In an office setting, meetings are typically conducted in a conference room so there is a face-to-face interaction between all parties. It’s also an ideal location to incorporate audiovisual tools to communicate with a client or supplier.
Teleconferencing can be a good option for shorter meetings but may not be an ideal choice if the meeting is lengthy or if you’ll need to share a large amount of information. For longer meetings, using an online platform with video conferencing may be a good idea if you need to interact with the participants.
Follow up with your manager on the location, time and additional details of the meeting. There should be a firm date and time for the meeting and there may be a friendly reminder emailed by your manager to all attendees as well.
5. Consider potential obstacles
Obstacles can occur in almost any meeting, so be prepared to encounter obstacles when necessary and put them on the agenda if needed.
If talking points are added to the meeting then it can streamline what issues should be discussed, when they’re discussed and in what manner and tone. Also, an issue can be resolved before the meeting if it’s brought up directly to management, and it decreases the time spent discussing the problem and focuses on a strategic plan that addresses the solution.
You can also help your manager set standards of conduct ahead of the meeting depending on the role you’ll play. Therefore, adding meeting items to an agenda and being in constant communication with your manager on conflicts increases the chances they can be resolved in a timely and efficient fashion.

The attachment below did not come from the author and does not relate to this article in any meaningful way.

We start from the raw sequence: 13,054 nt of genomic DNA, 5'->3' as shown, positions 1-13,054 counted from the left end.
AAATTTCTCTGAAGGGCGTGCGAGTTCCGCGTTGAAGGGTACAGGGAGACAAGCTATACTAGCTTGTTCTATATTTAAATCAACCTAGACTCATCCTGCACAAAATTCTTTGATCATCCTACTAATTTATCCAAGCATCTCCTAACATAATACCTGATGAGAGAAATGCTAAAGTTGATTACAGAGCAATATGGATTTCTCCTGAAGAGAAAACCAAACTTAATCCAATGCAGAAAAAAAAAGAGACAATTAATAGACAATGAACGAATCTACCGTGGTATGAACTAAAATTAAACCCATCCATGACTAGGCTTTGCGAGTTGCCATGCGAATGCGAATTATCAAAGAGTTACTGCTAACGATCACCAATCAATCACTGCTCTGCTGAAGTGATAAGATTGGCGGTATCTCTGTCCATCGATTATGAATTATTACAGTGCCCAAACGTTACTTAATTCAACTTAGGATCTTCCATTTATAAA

Ask your manager to prepare some resources for attendees so that everyone has access to the same information when the meeting begins, and it can be properly communicated to the staff from management.
6. Determine desirable outcomes and actionable follow-up tasks
Important decisions need to be made during a meeting with fellow staff members. One of the most common options for decision-making during a meeting is a majority vote. With this system in place, everyone in the meeting will be able to express their opinion. Overall, be sure to address the greater impact that tactics you’re working on will have on meeting a strategy’s goals. This way, you and the team can get clear on the effort required to meet and exceed the strategy’s goals. Therefore, follow-up tasks should be administered to each individual in getting to where they need to be.
Some examples of follow-up items include:
Distribute meeting notes via email when the meeting has concluded.
Communicate action items to each member via email by the end of the day.
Formulate a standardized method of managing the team’s tasks by the end of the week.
File the notes in the internal filing system upon distribution.